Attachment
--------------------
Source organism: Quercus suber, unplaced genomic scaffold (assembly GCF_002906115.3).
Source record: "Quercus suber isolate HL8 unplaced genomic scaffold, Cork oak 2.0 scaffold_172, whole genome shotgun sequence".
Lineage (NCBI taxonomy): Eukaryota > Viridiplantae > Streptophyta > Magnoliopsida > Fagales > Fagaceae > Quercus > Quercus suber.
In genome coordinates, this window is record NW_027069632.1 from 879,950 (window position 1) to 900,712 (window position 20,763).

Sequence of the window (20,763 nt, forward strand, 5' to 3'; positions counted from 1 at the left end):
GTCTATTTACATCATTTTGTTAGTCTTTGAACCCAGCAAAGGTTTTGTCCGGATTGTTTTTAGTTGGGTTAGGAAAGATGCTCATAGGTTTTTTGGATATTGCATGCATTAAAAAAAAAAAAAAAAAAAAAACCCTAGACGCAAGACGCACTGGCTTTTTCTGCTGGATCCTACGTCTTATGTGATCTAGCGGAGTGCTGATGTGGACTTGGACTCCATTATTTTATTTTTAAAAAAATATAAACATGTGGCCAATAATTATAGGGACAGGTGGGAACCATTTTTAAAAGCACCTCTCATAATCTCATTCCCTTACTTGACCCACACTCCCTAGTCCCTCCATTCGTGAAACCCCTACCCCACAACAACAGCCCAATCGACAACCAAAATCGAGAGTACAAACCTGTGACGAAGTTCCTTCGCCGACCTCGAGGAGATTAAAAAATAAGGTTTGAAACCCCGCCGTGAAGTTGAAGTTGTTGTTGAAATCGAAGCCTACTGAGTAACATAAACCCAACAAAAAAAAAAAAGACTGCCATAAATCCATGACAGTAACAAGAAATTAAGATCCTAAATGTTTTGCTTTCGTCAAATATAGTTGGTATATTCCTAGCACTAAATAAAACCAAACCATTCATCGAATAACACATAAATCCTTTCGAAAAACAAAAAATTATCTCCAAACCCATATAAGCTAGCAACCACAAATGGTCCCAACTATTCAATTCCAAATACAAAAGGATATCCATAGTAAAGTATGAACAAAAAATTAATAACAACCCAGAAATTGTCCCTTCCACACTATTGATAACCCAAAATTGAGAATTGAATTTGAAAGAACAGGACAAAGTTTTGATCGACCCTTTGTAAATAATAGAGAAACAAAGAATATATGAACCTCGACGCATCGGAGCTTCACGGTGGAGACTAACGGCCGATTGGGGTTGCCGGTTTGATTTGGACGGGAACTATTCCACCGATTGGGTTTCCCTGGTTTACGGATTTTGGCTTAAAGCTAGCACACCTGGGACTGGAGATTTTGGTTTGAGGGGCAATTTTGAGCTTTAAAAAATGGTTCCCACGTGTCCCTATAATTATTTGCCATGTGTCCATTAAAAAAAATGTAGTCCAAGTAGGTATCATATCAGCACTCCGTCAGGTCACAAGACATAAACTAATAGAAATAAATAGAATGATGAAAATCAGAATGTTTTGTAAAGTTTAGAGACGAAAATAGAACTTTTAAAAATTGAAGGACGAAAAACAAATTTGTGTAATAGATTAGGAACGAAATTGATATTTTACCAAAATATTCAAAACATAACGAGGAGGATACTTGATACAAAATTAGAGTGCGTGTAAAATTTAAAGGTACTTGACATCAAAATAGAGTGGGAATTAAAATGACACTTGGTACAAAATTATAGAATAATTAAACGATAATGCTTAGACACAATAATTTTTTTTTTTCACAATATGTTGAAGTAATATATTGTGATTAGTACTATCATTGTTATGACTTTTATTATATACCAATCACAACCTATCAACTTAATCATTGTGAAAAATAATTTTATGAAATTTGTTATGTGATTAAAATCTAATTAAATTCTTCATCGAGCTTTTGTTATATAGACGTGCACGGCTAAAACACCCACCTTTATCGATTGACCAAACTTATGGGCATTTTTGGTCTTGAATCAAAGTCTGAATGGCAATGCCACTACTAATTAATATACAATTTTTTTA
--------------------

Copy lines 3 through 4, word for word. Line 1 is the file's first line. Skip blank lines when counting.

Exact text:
Lineage (NCBI taxonomy): Eukaryota > Viridiplantae > Streptophyta > Magnoliopsida > Fagales > Fagaceae > Quercus > Quercus suber.
In genome coordinates, this window is record NW_027069632.1 from 879,950 (window position 1) to 900,712 (window position 20,763).